The New York Comes to Groningen Art Ensemble: A Beautiful Friendship
A Beautiful Friendship: New York Comes to Groningen, Volume 2
Prince Claus Conservatory
In addition to his active schedule performing in a wide range of jazz contexts on both sides of the Atlantic, bassist Joris Teepe has been director of Jazz Studies for more than a decade at the Prince Claus Conservatoire in the Dutch city of Groningen. In fact, it was Teepe's brainstorm that spawned the conservatory's unique, signature jazz program, dubbed "New York Comes to Groningen." This brings in rotating visiting faculty members made up of some of the most seasoned jazz professionals based in New York City. This CD brings that top-notch faculty together, performing under the name of The New York Comes to Groningen Art Ensemble, under Teepe's highly capable leadership.
Teepe contributes half of the arrangements here, three of which are his own compositions. Original compositions predominate on the CD overall, with trumpeter Alex Sipiagin and vocalist JD Walter also making contributions. The opener is an exception, Stevie Wonder's "Higher Ground," served up in a lively, swinging arrangement by saxophonist Don Braden. The chart folds in a bit of the melody from Sonny Rollins' "Alfie's Theme," and the tune features fine solo work by Braden, Sipiagin, Teepe and pianist David Berkman.
Of Teepe's originals, "Organized Crime" stands out as edgy, spare and haunting, bringing to mind the bassist's long association with drummer Rashied Ali, despite the fact that there's no percussion on this track. The inventive solo work here by pianist Berkman and his interplay with Teepe is especially notable. "Little Felix," Teepe's infectious, Brazilian-flavored tune, features Freddie Bryant taking on a prominent voice with his nylon-stringed classical guitar. The piece also showcases some outstanding ensemble writing for the horns and a beautiful trumpet solo by Spingarn. Teepe's ballad, "Small Fire, Big Flames," includes fine solos by the bassist and pianist against a tasteful background of sax and trumpet.
"A Beautiful Friendship" is Donald Kahn's standard arranged by Teepe, and starts off by channeling Thelonious Monk's halting classic "Evidence" before moving to a medium-tempo swing. It features noteworthy solos by Braden, Teepe and Berkman, and a rousing interchange between the saxophonist and pianist trading fours with drummer Gene Jackson.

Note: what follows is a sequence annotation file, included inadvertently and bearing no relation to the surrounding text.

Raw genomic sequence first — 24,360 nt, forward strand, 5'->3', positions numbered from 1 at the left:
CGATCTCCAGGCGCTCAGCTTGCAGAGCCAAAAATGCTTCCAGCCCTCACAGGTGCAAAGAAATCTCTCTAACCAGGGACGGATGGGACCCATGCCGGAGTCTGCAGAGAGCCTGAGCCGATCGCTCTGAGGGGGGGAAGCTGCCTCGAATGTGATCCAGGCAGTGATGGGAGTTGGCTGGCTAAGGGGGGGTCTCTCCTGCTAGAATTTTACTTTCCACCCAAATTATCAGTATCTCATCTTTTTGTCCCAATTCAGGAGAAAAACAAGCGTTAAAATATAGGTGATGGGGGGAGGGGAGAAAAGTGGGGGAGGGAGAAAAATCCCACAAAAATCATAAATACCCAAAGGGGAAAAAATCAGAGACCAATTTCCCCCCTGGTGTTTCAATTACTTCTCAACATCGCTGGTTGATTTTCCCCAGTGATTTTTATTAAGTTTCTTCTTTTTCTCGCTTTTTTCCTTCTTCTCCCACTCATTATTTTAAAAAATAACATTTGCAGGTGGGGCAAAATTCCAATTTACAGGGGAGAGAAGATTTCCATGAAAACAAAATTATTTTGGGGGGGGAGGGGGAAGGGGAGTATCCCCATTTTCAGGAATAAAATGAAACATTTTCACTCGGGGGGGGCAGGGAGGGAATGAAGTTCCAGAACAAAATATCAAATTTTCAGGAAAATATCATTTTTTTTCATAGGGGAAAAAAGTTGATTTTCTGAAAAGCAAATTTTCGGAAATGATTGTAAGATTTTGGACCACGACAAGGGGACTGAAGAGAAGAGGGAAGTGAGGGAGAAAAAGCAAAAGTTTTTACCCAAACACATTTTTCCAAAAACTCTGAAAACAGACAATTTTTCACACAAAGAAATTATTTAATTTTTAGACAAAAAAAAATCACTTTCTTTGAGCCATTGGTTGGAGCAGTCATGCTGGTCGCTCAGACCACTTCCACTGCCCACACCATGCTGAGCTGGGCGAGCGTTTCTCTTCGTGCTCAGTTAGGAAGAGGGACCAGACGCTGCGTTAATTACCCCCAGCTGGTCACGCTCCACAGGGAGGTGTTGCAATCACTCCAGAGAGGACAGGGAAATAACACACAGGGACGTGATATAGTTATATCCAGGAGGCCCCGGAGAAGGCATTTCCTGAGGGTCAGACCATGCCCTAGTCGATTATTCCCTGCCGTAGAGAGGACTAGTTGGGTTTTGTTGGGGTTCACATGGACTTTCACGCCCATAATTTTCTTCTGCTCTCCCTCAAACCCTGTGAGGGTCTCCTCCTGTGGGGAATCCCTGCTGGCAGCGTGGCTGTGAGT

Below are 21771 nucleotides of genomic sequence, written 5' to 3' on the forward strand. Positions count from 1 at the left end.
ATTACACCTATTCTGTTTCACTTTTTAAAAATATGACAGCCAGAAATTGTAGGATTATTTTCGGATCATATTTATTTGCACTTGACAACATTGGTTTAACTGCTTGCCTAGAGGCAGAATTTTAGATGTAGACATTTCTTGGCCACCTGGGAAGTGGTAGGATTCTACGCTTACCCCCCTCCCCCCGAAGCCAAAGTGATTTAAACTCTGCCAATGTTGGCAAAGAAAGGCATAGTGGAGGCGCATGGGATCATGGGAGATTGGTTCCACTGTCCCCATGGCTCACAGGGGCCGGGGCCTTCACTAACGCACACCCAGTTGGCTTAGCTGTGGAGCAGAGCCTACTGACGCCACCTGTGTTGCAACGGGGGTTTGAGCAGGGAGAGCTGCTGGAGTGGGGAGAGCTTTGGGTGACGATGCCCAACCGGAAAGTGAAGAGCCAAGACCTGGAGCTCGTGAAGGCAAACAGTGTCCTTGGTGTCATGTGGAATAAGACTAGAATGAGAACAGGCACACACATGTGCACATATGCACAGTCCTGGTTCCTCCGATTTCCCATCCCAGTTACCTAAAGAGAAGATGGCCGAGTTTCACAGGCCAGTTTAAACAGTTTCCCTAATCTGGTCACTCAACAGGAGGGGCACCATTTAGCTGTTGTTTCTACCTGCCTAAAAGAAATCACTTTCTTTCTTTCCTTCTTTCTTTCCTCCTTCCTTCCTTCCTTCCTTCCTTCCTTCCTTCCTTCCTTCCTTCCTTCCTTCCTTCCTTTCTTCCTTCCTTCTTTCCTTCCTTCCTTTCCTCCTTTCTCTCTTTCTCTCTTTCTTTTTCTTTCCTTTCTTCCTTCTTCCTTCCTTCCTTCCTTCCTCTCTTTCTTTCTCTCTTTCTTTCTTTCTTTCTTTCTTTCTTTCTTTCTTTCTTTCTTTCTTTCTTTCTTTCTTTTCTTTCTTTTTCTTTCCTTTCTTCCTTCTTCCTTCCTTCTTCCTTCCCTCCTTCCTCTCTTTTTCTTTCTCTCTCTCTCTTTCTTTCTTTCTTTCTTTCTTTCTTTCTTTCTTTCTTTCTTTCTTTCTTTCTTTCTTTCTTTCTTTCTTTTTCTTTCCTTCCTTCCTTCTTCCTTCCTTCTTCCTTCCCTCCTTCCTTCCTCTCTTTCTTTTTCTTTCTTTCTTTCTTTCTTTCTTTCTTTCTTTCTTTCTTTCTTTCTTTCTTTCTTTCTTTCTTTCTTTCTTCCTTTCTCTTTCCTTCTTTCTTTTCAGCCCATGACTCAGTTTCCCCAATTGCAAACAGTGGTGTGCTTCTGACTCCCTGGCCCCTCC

In addition to vocals on the opening track and on his own two arrangements, J.D. Walter appears on Sipiagin's original, "Little Dancer," not in a traditional lead singer's role, but serving as another member of the ensemble, singing wordless lines that complement the instrumentalists. "Hoping You'll Be There," Walter's original composition and arrangement, features Teepe on electric bass, an especially notable solo by trombonist Robin Eubanks, and a concluding choir effect through multi-tracked vocals. Bryant's classical guitar returns for the closer, the Jimmy van Heusen chestnut "Polka Dots and Moonbeams." Bryant and Teepe provide the only instrumental accompaniment here for Walter, whose arrangement of the tune keeps the original lyrics but provides an alternate melody and includes a spirited scat chorus.
Since the CD's original release, Teepe has modified his bi- coastal existence. Instead of making his primary residence in the New York area and jetting back and forth to his original Dutch homeland and elsewhere in Europe throughout the year, he's been based in The Netherlands and making occasional trips to the U.S. Either way, it's clear he'll keep bringing the great jazz heard on this CD from New York to Groningen and vice versa.
Tracks: Higher Ground; Organized Crime; Little Felix; Hoping You'll Be There; Small Fire, Big Flames; A Beautiful Friendship; Little Dancer; Polka Dots & Moonbeams.
Personnel: Joris Teepe: double bass, electric bass; J.D. Walter: vocals (1, 4, 7, 8); Don Braden: tenor saxophone, soprano saxophone; Alex Sipiagin: trumpet; Robin Eubanks: trombone; Freddie Bryant: guitar; David Berkman: piano; Gene Jackson: drums (6); Ralph Peterson: drums (1, 3-5, 7).